Sadly, the oldest on this list is the best.  Legend Films continues their varied releases of The Little Rascals with two more singles: Boys Of Our Gang + Classic & Hidden Episodes.  Note the title of the latter disc.  You see, the original shorts were heavily syndicated on TV to the point that many even today are still under the impression it was a TV series and not a series of theatrically released film shorts.  Nicer still, all the shorts here are uncut and in their original black and white form.  If you are unfamiliar with the show, try these links for the two DVD sets of their shorts on the market that are the most popular:


Warner Archive/MGM Our Gang Collection



Genius Little Rascals – Complete Collection



Boys Of Our Gang includes the shorts Little Daddy, Birthday Blues, Honkey Donkey, Fishy Tales, Pay As You Exit and bonus silent short Monkey Business, while Classic & Hidden Episodes has Big Ears, Lazy Days, Free Eats, Fish Hooky, Mush & Milk and bonus silent short The Fourth Alarm.  These all look (in their 1.33 X 1 frame) good with few flaws and are as good as any singles on the series that have been issued on DVD to date.  So good in fact I wonder when they will arrive on Blu-ray.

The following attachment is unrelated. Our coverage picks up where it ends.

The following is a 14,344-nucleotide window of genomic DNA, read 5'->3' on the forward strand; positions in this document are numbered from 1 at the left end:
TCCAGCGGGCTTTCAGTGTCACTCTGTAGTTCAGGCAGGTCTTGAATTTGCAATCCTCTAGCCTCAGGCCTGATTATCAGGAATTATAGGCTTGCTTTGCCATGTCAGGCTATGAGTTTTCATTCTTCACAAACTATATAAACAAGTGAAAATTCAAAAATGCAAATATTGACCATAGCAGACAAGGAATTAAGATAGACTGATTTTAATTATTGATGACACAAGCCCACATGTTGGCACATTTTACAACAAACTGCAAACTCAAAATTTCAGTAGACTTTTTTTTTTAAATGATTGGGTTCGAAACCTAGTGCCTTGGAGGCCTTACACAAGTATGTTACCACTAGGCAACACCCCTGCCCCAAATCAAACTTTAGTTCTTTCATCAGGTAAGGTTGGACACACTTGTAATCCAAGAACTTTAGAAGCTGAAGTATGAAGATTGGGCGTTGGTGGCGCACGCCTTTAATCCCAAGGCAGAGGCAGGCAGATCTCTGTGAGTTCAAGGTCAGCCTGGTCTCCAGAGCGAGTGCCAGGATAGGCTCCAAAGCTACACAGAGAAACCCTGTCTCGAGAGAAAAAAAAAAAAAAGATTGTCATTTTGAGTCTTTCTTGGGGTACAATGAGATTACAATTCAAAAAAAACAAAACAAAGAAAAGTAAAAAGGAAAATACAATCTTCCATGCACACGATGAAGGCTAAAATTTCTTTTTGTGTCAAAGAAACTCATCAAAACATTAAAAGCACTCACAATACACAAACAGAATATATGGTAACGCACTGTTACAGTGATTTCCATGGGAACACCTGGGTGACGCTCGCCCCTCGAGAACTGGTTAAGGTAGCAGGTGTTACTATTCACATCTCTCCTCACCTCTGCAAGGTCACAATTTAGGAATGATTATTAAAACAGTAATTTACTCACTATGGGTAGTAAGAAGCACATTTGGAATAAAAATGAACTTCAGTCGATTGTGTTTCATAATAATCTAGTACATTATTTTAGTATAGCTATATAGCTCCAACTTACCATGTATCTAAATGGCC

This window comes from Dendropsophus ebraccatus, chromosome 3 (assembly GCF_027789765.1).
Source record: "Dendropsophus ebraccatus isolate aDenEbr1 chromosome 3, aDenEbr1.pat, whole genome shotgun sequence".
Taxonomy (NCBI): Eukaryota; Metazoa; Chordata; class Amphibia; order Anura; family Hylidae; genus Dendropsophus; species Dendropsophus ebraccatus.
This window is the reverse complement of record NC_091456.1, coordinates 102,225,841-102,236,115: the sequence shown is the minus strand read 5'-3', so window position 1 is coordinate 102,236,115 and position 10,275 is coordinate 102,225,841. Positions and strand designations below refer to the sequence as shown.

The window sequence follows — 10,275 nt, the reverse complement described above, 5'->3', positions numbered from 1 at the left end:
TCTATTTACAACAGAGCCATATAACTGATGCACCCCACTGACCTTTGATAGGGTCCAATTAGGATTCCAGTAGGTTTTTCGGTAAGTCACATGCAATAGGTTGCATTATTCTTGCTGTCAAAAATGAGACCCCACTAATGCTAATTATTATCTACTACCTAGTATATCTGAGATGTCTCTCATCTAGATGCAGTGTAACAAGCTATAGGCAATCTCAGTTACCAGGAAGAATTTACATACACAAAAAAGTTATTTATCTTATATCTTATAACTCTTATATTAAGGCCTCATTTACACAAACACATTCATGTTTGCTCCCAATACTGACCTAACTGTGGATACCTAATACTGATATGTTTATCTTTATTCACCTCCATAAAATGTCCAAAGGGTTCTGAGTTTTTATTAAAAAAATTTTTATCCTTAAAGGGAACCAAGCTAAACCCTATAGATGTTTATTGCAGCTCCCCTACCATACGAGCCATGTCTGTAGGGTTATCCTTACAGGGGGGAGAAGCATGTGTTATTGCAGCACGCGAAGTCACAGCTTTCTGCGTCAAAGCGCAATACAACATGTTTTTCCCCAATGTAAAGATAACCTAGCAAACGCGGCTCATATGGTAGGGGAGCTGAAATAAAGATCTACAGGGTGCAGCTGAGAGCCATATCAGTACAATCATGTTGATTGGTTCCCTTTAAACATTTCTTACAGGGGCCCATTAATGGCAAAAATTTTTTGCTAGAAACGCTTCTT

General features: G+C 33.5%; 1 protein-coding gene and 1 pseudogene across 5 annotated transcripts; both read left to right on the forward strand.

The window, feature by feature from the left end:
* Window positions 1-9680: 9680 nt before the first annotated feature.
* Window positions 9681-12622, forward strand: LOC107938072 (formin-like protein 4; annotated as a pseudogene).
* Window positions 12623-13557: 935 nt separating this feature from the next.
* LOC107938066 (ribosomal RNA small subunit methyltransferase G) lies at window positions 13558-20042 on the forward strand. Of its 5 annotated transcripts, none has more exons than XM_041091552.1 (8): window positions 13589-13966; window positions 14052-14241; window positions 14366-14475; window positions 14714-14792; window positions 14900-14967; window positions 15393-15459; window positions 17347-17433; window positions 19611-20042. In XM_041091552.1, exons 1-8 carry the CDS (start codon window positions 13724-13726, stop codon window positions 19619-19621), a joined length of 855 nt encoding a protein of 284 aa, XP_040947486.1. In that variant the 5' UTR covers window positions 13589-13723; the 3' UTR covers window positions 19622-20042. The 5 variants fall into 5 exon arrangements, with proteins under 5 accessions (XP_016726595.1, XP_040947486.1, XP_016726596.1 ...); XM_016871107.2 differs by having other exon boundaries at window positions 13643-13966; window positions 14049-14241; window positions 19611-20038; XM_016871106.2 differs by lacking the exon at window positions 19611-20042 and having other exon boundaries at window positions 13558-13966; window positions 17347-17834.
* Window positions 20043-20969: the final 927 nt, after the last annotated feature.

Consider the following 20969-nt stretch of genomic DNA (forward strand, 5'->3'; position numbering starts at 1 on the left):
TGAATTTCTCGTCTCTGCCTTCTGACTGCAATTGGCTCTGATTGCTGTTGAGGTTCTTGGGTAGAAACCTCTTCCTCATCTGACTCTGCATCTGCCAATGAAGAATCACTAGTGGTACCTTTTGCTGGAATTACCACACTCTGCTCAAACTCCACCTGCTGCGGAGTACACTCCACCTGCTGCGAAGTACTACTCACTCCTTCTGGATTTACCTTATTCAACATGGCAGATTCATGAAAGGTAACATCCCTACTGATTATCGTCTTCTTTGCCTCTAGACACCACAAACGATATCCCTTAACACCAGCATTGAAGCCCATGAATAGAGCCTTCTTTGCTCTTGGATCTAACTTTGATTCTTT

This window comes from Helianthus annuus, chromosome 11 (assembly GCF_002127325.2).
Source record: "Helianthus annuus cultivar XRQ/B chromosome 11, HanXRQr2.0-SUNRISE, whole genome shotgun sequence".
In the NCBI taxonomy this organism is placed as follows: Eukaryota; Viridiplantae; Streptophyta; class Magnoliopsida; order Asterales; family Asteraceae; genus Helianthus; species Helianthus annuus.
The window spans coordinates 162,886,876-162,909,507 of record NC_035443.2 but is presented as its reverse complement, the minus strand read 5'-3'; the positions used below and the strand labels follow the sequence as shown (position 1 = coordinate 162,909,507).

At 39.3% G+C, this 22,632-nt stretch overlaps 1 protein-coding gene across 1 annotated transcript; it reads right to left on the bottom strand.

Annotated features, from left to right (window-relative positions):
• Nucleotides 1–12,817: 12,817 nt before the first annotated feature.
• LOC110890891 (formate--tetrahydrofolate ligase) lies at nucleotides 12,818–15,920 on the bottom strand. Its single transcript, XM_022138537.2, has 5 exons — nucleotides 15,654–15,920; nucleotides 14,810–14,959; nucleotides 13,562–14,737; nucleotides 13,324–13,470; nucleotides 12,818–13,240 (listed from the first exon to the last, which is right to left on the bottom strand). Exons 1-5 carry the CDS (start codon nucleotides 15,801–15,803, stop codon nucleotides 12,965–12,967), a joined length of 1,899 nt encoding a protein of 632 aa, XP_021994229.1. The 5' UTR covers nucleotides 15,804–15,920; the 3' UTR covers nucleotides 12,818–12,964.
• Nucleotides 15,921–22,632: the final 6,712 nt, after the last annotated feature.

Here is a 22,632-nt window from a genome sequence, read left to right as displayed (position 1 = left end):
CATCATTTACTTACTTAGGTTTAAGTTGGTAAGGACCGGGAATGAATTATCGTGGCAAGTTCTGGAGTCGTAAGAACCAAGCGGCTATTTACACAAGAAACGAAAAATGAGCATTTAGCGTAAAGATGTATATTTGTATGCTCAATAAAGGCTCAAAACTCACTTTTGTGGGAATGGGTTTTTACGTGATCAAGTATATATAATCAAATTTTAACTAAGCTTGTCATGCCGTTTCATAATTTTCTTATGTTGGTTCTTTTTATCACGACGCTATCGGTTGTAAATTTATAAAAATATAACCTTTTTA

Melissa & Joey – Season One, Volume One takes a “it looks like she had her face done Melissa Joan Hart (from the awful Sabrina) and Joey Lawrence (who thankfully does not supply a Rap theme song, but let’s not give these people any ideas) in a really, really bad knock off of Who’s The Boss? that makes that show look like a course in advanced supercomputer programming.  This horrid show has Lawrence becoming a “manny” (male nanny; one who does not sing Mammy) in this absolutely implausible, awful, lame, pathetic excuse for TV programming that is the worst on the list.  Pray for cancellation while Lawrence’s younger brothers abduct him and stop him from making the show.